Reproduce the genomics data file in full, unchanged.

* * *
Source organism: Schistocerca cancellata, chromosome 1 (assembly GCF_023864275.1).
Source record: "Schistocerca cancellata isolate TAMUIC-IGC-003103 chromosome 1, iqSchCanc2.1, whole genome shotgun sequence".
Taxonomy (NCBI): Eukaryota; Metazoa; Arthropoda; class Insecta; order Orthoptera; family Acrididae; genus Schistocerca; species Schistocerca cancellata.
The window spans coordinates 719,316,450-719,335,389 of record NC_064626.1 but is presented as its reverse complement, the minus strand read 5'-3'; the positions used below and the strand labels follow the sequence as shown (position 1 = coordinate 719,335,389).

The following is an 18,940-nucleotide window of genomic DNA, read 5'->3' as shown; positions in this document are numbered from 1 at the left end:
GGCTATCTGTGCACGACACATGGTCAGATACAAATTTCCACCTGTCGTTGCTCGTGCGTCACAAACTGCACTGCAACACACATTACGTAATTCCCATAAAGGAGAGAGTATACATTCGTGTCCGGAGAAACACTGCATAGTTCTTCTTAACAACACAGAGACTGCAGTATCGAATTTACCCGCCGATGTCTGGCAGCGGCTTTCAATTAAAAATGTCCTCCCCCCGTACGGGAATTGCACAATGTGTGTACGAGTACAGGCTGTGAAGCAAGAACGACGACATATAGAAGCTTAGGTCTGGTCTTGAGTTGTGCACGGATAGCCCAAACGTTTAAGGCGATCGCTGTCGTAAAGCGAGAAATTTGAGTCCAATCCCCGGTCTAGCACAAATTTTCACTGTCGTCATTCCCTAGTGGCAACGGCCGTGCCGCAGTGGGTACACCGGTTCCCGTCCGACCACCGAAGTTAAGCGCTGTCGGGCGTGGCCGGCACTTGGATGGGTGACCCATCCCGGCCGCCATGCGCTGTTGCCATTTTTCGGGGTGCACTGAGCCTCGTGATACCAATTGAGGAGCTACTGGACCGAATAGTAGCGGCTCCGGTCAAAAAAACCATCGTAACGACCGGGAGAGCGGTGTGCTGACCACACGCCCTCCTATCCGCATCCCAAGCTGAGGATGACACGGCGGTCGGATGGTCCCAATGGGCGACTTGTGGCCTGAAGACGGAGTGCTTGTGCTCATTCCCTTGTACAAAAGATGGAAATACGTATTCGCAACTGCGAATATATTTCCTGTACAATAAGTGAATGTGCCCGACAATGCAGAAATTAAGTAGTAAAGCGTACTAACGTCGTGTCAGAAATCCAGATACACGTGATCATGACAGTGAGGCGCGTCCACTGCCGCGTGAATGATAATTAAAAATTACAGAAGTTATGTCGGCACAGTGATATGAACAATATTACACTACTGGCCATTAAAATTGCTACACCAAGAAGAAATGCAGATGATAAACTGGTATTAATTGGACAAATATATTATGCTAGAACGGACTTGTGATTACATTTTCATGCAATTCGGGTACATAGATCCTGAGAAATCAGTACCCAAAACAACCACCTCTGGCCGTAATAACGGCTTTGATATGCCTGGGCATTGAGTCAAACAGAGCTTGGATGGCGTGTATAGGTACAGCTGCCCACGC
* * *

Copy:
Source organism: Schistocerca cancellata, chromosome 1 (assembly GCF_023864275.1).
Source record: "Schistocerca cancellata isolate TAMUIC-IGC-003103 chromosome 1, iqSchCanc2.1, whole genome shotgun sequence".
Taxonomy (NCBI): Eukaryota; Metazoa; Arthropoda; class Insecta; order Orthoptera; family Acrididae; genus Schistocerca; species Schistocerca cancellata.
The window spans coordinates 719,316,450-719,335,389 of record NC_064626.1 but is presented as its reverse complement, the minus strand read 5'-3'; the positions used below and the strand labels follow the sequence as shown (position 1 = coordinate 719,335,389).

The following is an 18,940-nucleotide window of genomic DNA, read 5'->3' as shown; positions in this document are numbered from 1 at the left end:
GGCTATCTGTGCACGACACATGGTCAGATACAAATTTCCACCTGTCGTTGCTCGTGCGTCACAAACTGCACTGCAACACACATTACGTAATTCCCATAAAGGAGAGAGTATACATTCGTGTCCGGAGAAACACTGCATAGTTCTTCTTAACAACACAGAGACTGCAGTATCGAATTTACCCGCCGATGTCTGGCAGCGGCTTTCAATTAAAAATGTCCTCCCCCCGTACGGGAATTGCACAATGTGTGTACGAGTACAGGCTGTGAAGCAAGAACGACGACATATAGAAGCTTAGGTCTGGTCTTGAGTTGTGCACGGATAGCCCAAACGTTTAAGGCGATCGCTGTCGTAAAGCGAGAAATTTGAGTCCAATCCCCGGTCTAGCACAAATTTTCACTGTCGTCATTCCCTAGTGGCAACGGCCGTGCCGCAGTGGGTACACCGGTTCCCGTCCGACCACCGAAGTTAAGCGCTGTCGGGCGTGGCCGGCACTTGGATGGGTGACCCATCCCGGCCGCCATGCGCTGTTGCCATTTTTCGGGGTGCACTGAGCCTCGTGATACCAATTGAGGAGCTACTGGACCGAATAGTAGCGGCTCCGGTCAAAAAAACCATCGTAACGACCGGGAGAGCGGTGTGCTGACCACACGCCCTCCTATCCGCATCCCAAGCTGAGGATGACACGGCGGTCGGATGGTCCCAATGGGCGACTTGTGGCCTGAAGACGGAGTGCTTGTGCTCATTCCCTTGTACAAAAGATGGAAATACGTATTCGCAACTGCGAATATATTTCCTGTACAATAAGTGAATGTGCCCGACAATGCAGAAATTAAGTAGTAAAGCGTACTAACGTCGTGTCAGAAATCCAGATACACGTGATCATGACAGTGAGGCGCGTCCACTGCCGCGTGAATGATAATTAAAAATTACAGAAGTTATGTCGGCACAGTGATATGAACAATATTACACTACTGGCCATTAAAATTGCTACACCAAGAAGAAATGCAGATGATAAACTGGTATTAATTGGACAAATATATTATGCTAGAACGGACTTGTGATTACATTTTCATGCAATTCGGGTACATAGATCCTGAGAAATCAGTACCCAAAACAACCACCTCTGGCCGTAATAACGGCTTTGATATGCCTGGGCATTGAGTCAAACAGAGCTTGGATGGCGTGTATAGGTACAGCTGCCCACGC